MONEY MISTAKES: Keep a check on your emotions and behavioural traits to invest right
Financial choices that we make have long-term repercussions. However, our choices are often based on our past experiences or those of our friends and family. We tend to stick with decisions that yield good returns and avoid those that cause losses, seldom reviewing the reason behind the results. By forming strong notions about financial planning, we sometimes miss opportunities that can prove beneficial for us. Our mind, thus, plays a trick on us to hinder the wealth-creation process.
If you truly want to grow your money, ensure that you do not fall prey to these tendencies:
Lack of understating leads us to make imprudent decisions, taking us further away from our goals. Investment and financial planning are no different to this rule. In the absence of knowledge about markets, investors refrain from adding the power of equity to their portfolios. False beliefs, like fixed income instruments are the best investment options, slows down the process of wealth accumulation. Similarly, relying on hearsay or friendly tips without due diligence, causes more harm than good. Do research before committing your hard-earned money to an investment avenue. Thoroughly understand the available investment options, their nature, scope and rate of returns to make the right choice.
Inflated by ego, investors tend to believe that that they are better than others at selecting the right investment options and that they know the best time to enter or exit the markets. Such overconfidence makes an investor complacent and blind to market signals, facts and trends. A bloated ego also prevents investors from admitting a failure and pulling their money out from underperforming options at the right time. It is advisable to keep ego aside and seek guidance to make the right investment decisions. Studying to acquire knowledge and asking for help from experts when needed also keeps ego at bay.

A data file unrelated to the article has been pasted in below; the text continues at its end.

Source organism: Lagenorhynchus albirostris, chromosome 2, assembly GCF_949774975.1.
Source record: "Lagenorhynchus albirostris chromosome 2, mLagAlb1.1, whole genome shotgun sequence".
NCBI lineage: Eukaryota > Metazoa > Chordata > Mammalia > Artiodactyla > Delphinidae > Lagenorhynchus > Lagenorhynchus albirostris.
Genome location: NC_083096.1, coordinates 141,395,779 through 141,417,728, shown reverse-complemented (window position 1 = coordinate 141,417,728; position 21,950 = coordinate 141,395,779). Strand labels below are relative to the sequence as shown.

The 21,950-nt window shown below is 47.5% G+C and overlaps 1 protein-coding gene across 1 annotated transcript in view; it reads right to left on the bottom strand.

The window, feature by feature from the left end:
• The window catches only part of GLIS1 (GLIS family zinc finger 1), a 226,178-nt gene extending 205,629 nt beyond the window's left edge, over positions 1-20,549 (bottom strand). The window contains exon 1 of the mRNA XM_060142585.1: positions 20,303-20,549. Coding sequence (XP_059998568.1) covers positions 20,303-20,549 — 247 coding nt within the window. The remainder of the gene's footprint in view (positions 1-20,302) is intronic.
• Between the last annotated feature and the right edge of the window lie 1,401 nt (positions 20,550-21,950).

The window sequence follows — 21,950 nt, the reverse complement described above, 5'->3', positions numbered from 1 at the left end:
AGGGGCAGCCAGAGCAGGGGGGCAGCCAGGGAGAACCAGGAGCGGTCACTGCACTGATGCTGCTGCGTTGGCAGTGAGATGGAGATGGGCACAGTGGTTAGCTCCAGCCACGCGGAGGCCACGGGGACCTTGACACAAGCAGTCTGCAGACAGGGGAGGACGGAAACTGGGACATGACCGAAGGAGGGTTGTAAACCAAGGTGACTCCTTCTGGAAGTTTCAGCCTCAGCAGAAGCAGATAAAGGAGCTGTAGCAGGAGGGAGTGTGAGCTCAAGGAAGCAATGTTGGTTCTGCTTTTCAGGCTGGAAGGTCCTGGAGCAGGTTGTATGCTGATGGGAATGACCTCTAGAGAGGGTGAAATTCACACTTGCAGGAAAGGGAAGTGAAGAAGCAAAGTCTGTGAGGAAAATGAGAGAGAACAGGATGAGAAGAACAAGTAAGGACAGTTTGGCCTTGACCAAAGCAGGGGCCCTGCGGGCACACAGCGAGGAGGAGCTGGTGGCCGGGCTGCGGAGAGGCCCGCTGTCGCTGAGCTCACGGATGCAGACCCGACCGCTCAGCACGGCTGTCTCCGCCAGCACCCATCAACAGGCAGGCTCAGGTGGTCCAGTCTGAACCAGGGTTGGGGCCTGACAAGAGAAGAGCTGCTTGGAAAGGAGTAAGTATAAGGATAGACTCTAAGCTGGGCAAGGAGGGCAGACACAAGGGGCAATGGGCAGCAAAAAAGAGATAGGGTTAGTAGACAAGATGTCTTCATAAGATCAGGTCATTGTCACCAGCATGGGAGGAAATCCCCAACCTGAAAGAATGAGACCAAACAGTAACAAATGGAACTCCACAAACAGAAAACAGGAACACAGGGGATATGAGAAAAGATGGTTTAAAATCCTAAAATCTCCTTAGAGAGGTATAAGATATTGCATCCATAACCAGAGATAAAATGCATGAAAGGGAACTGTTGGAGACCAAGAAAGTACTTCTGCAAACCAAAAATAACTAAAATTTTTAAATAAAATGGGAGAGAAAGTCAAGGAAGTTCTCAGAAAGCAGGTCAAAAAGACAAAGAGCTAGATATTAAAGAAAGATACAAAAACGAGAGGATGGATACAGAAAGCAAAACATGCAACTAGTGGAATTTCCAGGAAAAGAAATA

Reluctance to invest in certain sectors, asset class and, in few cases, reluctance to invest altogether limits the chances of building a fortune. For instance, investors averse to equity as an asset class find it difficult to reach their financial goals in the absence of growth option in their portfolio. If the resistance is due to some past experience, a viable strategy would be to opt for a staggered investment approach or Systematic Investment Plans (SIPs). Investing regularly in small amounts is convenient and helps to ride the market ups and downs, making volatility a friend. Once the visible proof of growth starts to flow in, inhibitions against such investment options start fading.
There are investors who feel strongly about certain asset classes/specific sectors because they gained from those investments in the past. Staying invested in their chosen asset class/sector makes them feel assured about their investments. The attachment clouds their rational decision-making abilities and they do not realise that by holding on to such investments, they are losing out on better opportunities. As markets evolve constantly, investors must review their portfolio unbiasedly in the light of emerging trends. By ensuring that your investment decisions are guided solely by the latest data and not by an emotional attachment to what was a good investment in the past, you can grow your net worth significantly.
When it comes to investment, most investors fear losses and hence pick safety over rewards. They invest in fixed income assets that give predictable and assured low returns instead of growth assets like equities. However, participation in the equity market is imperative if you aim to create long-term wealth. Despite the cyclical ups and downs, equities have historically offered inflation-beating returns. To build long-term wealth, it is important to overcome fear and find ways to participate in equities more effectively. Invest in well-researched stocks which are validated by experts or leave your investments in the hands of professional financial planners.
The writer is MD & CEO, Axis Securities